First up, my friend Eliana over at Time lays it down in her piece What Everyone’s Getting Wrong About the Ivy League Hookup Culture (full disclosure: she quotes me in the article… #stillfamous). I definitely recommend reading her full article (it’s a quick read), but in brief she points out three major flaws in the prevailing discourse on the subject: (1) College students are choosing random hookups over meaningful relationships; (2) Most Ivy League girls are too busy and ambitious for relationships; and (3) The so-called hookup generation represents a radical break from the past. All three myths; all three debunked by Eliana. I couldn’t agree more.

Next, we have Leandra Medine over at popular fashion blog The Man Repeller. Never heard of her? Her main claim to fame is wearing crazy trendy clothes (think lots of clashing colors, unexpected layers, vertiginous heels), making Snapchat-style faces at the camera, and blogging at length about it—all underlaid by a very do-whatever-makes-ya-happy ethos. But don’t write her off just yet! Leandra’s got a social conscience too, and her post The F-Word is not so much fashion as feminism. Yep, fashion blogging—that realm of the woman-as-object-adorned-and-decorated—just got political. (Note: I have lots more to say on fashion blogging, but we’ll save that for a later date.) “There’s a sense of innocence inconspicuously tied to silence, and in this story, the men are on mute,” Leandra writes about the NYT piece. Yes! (Read the whole post, it’s great.)

Then we have one of Slate’s contributions to the ouevre, The Hookup Elites by Lisa Wade (thanks to Emily Y. for passing this one along). Wade suggests that most research on college hook-up culture focuses on gender dynamics on college campuses—but there’s another side to the story, and that side is not about male-female power play but white/wealthy/heterosexual privilege.

“So what we are seeing on college campuses is the same dynamic we see outside of colleges.  People with privilege—based on race, class, ability, attractiveness, sexual orientation, and, yes, gender—get to set the terms for everyone else. Their ideologies dominate our discourses, their particular set of values gets to appear universal, and everyone is subject to their behavioral norms. Students feel that a hookup culture dominates their colleges not because it is actually widely embraced, but because the people with the most power to shape campus culture like it that way.”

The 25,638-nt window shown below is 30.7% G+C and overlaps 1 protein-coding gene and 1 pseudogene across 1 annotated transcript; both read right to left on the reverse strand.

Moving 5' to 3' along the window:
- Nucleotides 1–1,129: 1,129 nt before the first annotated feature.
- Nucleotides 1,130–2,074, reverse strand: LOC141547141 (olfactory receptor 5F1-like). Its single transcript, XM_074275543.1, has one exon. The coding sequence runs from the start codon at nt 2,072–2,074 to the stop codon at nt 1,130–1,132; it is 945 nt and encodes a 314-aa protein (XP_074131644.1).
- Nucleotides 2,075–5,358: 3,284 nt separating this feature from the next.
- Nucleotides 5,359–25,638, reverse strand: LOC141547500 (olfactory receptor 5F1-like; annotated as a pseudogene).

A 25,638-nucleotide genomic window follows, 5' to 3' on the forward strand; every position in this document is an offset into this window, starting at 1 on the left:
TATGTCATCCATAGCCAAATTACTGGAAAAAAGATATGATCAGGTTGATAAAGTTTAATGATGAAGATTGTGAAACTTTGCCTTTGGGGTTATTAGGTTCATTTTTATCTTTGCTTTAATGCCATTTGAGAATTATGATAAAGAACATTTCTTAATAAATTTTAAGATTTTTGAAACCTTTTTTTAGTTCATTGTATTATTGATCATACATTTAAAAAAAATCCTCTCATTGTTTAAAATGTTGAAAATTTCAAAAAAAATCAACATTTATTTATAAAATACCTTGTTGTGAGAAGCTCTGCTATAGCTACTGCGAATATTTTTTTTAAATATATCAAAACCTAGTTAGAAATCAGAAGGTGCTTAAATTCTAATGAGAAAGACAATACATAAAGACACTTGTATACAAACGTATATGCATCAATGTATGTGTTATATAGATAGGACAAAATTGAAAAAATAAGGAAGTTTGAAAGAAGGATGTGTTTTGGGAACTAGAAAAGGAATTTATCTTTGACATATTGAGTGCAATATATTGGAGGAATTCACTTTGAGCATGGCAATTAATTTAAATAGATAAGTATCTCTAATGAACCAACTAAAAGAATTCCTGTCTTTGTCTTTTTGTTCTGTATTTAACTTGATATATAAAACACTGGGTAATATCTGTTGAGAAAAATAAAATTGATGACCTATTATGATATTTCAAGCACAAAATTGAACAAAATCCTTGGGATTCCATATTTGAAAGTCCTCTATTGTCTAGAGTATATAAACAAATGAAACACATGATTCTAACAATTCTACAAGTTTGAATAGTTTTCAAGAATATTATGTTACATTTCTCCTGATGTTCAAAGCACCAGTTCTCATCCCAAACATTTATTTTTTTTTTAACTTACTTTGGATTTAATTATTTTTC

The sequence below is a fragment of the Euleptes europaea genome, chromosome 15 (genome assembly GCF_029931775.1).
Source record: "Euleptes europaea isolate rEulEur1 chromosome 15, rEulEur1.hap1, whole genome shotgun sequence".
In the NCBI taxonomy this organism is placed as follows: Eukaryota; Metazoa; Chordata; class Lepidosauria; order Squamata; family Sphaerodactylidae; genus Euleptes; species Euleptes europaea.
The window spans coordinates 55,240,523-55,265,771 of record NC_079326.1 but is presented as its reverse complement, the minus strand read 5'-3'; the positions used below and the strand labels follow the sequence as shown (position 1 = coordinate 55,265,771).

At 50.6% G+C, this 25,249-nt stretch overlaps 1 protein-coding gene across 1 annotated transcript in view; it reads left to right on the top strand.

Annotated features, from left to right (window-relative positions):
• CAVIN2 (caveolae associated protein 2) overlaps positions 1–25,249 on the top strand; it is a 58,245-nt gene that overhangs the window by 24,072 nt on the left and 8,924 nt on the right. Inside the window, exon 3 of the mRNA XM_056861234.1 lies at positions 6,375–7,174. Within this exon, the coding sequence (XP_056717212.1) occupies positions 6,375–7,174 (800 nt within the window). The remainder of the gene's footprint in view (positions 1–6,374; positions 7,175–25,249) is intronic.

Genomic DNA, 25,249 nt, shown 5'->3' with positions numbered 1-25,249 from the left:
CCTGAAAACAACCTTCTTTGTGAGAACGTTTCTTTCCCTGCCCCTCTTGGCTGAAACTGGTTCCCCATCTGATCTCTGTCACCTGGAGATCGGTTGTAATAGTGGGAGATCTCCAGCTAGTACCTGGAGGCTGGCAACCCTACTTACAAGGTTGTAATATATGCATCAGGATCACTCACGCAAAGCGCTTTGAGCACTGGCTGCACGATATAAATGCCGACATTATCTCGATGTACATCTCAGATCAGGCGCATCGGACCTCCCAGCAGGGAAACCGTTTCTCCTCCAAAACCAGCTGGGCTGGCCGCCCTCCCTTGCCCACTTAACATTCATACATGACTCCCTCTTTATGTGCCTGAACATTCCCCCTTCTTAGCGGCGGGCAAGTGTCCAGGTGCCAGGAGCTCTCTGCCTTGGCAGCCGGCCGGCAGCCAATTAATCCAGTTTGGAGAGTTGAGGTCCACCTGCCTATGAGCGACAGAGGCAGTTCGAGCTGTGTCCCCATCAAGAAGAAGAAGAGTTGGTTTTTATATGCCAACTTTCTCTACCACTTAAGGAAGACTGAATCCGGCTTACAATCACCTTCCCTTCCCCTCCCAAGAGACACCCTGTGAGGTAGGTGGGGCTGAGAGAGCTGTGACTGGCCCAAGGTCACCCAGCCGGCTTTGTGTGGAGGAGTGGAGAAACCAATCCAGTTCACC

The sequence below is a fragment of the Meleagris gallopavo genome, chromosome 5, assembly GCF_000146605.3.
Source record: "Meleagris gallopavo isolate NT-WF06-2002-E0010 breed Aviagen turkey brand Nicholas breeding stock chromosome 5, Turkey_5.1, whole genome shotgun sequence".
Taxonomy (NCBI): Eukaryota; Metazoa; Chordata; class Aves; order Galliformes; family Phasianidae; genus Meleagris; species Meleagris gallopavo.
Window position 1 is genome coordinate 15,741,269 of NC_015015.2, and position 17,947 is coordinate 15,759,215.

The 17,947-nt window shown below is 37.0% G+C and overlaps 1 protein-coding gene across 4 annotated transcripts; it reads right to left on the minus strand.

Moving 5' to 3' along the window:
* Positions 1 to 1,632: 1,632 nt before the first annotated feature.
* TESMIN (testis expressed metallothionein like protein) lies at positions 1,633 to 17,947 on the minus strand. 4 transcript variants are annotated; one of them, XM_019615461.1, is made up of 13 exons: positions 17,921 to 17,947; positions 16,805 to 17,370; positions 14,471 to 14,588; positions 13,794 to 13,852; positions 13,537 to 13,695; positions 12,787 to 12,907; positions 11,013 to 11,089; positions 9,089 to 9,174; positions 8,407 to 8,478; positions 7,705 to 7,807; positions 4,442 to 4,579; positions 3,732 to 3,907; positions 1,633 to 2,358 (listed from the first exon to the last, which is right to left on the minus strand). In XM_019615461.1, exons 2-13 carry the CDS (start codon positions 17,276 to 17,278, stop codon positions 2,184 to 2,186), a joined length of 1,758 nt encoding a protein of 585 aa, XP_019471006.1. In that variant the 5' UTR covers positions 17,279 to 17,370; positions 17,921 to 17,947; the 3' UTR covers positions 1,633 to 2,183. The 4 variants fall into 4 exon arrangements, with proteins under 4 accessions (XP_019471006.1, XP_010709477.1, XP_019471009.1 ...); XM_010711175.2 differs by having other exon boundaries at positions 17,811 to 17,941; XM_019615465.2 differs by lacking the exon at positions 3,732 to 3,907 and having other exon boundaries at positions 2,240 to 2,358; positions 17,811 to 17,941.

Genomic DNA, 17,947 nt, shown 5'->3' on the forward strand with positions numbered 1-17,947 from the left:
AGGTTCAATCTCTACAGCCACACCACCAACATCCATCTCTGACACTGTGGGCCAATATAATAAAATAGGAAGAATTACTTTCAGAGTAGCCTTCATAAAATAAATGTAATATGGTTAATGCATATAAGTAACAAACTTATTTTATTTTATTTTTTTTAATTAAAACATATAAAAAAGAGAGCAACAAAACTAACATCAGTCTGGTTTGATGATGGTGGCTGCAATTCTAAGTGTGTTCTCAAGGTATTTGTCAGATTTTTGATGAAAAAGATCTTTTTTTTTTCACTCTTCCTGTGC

—Lisa Wade, The Hookup Elites

So not only do we (privileged women) think that men are writing the script, but actually we women are writing it too (even if somewhat unknowingly) by virtue of our subject positionality. Classic.

On the flip side of the Slate coin, Matt Yglesias reminds us that hooking up isn’t actually that bad. In fact, it makes sense! Modern world, modern problems: we are saving marriage for later and later, but are interested in sexual experimentation at the same age as humans across the centuries. “Young people should feel free to do what they want with their sex lives, but I think it’s the people who are following neo-traditional visions of dating and romance who are operating with bad information and are more likely in need of guidance,” he writes.

Which brings me to my own more broad, contemporary-romantic thoughts on the subject, which are that we (generationally, civilizationally) currently lack the language, vocabulary, and social acceptance to discuss the various newfangled romantic partnerships that make the most sense for our lives today. What often gets lost in translation is that not every relationship must exist in the black-and-white binary of casual/emotionless/short-term vs. serious/marriage-oriented/soulful. There are infinite stages in between these two opposites—don’t tell me you haven’t been in some intermediate place yourself! But until we start accepting the range of options and complexity that any relationship might hold (and the idea there is not always an end-goal), we limit our conversations (especially in the media) to this frustrating back-and-forth, and set expectations of ourselves and others that cannot be realistically met. And that, to me, is just plain regressive.